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Investors will soon see's


fourth-quarter numbers. But the sight isn't likely to make them forget the questions raised about the business-to-business software firm during the past week.

PurchasePro's stock fell 42%

last week after three pieces of bad news: A critical article in


questioned management's experience and the company's accounting practices; the company's underwriter downgraded the stock over concerns about growth; and the company and its top executive were named in a racketeering lawsuit.

For its part, PurchasePro issued press releases refuting the article and the claims in the lawsuit. But the company's denials shed little light on CEO Charles Johnson Jr.'s relationship with the failed businessman and convicted money-launderer Russell Pike, who is now suing him and the company from the confines of a federal prison camp near

Area 51 in the Nevada desert. As PurchasePro holds an earnings conference call Monday afternoon, investors and analysts are likely to be asking whether Johnson's role in a failed business venture with Pike went beyond that of investor and, if so, whether he should have acknowledged it. The stock was rallying Monday, rising $1.69, or 12%, to $16.19.

The Dispute

The lawsuit, filed by the Las Vegas law firms of

Campbell & Williams


Harrison Kemp & Jones

Feb. 6 in

Clark County District Court

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, alleges that Johnson and PurchasePro co-founder Ranel Erickson stole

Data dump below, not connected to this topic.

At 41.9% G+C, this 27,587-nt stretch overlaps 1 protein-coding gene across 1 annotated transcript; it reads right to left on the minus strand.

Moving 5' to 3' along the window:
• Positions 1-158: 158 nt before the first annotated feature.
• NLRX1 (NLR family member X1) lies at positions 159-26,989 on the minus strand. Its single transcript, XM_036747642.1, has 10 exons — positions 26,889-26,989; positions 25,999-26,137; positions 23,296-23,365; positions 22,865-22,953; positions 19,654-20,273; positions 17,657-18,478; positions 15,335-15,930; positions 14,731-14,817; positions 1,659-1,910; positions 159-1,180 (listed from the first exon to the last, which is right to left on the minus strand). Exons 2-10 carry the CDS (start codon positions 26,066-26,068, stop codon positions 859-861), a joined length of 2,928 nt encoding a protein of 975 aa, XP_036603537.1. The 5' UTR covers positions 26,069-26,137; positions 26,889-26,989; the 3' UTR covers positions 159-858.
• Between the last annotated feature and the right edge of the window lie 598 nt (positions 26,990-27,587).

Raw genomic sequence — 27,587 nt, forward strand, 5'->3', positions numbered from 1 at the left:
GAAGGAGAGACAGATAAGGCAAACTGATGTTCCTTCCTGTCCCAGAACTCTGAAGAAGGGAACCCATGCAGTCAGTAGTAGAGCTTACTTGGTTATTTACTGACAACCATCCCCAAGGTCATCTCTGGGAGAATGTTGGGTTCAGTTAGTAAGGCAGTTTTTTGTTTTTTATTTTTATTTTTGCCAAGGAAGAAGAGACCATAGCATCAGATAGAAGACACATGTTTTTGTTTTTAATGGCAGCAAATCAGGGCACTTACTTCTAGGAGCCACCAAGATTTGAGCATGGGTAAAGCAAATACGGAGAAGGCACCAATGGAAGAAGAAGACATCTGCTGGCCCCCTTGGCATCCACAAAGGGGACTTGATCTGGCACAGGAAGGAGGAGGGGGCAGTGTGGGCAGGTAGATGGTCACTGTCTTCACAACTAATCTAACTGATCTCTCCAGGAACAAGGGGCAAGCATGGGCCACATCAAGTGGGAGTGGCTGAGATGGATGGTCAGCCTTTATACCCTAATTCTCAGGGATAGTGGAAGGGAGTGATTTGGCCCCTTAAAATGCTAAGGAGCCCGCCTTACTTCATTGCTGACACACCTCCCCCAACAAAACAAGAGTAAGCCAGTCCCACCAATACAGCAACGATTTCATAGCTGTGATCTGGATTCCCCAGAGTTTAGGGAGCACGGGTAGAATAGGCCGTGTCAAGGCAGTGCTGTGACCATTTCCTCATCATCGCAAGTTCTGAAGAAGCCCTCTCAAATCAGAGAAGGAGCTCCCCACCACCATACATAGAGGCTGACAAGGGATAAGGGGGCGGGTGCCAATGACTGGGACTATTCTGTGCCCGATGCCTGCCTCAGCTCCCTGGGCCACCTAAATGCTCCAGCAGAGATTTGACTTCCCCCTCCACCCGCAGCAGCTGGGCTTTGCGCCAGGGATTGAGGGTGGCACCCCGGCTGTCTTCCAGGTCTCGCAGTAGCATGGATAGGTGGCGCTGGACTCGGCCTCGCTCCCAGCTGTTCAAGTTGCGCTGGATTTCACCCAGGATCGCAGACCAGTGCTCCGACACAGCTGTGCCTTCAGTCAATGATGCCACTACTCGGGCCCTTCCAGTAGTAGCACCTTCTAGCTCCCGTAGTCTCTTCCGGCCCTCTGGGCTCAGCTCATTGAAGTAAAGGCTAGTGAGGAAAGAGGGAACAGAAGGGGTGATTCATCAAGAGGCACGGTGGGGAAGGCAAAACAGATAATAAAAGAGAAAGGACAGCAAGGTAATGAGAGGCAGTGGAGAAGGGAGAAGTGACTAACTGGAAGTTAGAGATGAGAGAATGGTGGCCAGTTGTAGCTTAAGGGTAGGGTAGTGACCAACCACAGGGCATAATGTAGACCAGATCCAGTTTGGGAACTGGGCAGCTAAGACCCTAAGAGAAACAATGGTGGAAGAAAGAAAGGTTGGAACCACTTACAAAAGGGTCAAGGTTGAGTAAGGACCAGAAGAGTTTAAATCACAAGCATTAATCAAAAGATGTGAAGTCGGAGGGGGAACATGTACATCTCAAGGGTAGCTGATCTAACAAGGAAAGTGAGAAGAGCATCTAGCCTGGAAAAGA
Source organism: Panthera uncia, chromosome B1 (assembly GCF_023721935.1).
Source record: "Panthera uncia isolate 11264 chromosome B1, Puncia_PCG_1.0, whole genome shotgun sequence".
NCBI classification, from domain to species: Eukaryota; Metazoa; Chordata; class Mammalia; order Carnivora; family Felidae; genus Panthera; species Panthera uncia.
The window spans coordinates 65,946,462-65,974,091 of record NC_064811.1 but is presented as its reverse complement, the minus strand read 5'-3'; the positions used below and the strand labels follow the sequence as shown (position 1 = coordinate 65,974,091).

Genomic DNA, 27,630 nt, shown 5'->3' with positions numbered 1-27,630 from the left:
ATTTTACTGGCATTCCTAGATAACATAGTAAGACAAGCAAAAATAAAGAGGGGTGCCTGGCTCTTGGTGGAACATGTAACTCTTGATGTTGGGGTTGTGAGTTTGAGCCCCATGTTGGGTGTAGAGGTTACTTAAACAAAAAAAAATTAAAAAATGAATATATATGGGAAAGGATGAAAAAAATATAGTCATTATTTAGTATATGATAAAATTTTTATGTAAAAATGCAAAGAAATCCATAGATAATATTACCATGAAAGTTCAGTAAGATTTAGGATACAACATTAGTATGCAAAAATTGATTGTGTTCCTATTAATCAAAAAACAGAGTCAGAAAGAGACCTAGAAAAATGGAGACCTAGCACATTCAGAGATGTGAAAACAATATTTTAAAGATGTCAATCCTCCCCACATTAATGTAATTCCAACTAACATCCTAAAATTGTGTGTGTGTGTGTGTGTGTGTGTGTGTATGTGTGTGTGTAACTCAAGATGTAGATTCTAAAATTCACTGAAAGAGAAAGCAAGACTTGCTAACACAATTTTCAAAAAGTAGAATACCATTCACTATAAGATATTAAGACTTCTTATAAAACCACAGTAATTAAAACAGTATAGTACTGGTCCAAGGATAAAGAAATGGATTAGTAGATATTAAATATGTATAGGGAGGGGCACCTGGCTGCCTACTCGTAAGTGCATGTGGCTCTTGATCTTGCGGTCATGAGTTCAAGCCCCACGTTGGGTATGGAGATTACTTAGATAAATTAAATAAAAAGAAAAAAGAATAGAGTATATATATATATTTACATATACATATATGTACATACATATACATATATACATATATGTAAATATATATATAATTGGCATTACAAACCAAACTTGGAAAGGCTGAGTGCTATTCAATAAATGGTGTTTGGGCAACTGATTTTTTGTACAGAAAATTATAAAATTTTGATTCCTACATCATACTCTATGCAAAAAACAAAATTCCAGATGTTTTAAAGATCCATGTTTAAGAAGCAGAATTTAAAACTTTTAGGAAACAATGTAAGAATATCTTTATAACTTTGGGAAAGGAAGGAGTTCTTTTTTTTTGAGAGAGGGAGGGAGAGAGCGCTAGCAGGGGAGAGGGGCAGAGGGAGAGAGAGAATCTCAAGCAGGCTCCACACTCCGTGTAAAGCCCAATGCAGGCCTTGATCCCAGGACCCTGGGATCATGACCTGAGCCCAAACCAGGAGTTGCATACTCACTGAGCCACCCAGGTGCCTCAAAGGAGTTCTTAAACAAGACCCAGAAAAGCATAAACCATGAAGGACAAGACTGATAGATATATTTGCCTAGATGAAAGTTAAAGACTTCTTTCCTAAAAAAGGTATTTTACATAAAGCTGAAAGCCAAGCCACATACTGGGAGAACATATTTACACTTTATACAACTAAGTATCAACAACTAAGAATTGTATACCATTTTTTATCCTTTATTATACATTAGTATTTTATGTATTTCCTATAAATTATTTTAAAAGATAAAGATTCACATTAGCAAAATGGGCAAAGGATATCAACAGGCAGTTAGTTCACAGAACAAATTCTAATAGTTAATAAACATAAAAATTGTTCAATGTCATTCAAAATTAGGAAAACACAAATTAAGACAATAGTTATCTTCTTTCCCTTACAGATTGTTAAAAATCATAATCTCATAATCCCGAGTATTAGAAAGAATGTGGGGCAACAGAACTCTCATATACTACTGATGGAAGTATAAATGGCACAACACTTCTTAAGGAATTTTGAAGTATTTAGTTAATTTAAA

All Creative Technologies'

business plan before launching PurchasePro in 1996. Pike is listed as the only corporate officer for All Creative. During that same period, Pike filed for Chapter 7 personal bankruptcy, according to court records.

Johnson said he invested in All Creative. A news report pegged that investment at $250,000. But beyond saying that Pike's lawsuit is without merit and that the company will defend itself vigorously, PurchasePro, which said Johnson lost his investment in Pike's company, wouldn't outline Johnson's relationship with Pike or that relationship's genesis.

All Creative, which is still incorporated but apparently is not active, published CD-ROM guides to hotel-industry vendors and their products, according to a 1995 press release. PurchasePro, which got its start serving the hotel and casino industry in Las Vegas, has been described as an "electronic yellow pages" for buyers and suppliers on the Internet.

Johnson wouldn't comment for this story, other than to reiterate the company's line that the lawsuit is baseless. But in an interview, PurchasePro's attorneys disputed the claim that PurchasePro stole All Creative's business plan.

"One thing we can say is that PurchasePro was not the idea of Russell Pike," said Bryan Williams, a partner at Las Vegas-based

Sklar Warren Conway & Williams

. But according to Johnson's hometown newspaper, the

Lexington (Ky.) Herald-Leader

, Johnson said during an interview last August that All Creative's "concept and the idea it was based upon was still very interesting to me. I guess it's an example of turning lemons into lemonade."

Pike's attorneys didn't return phone calls seeking comment for this story, and officials at the federal minimum security prison camp at

Nellis Air Force Base

, where Pike is serving a five-year sentence, wouldn't make him available, citing prison rules.

Pike went to prison after pleading guilty in fall 1998 to charges of money laundering at another company he ran,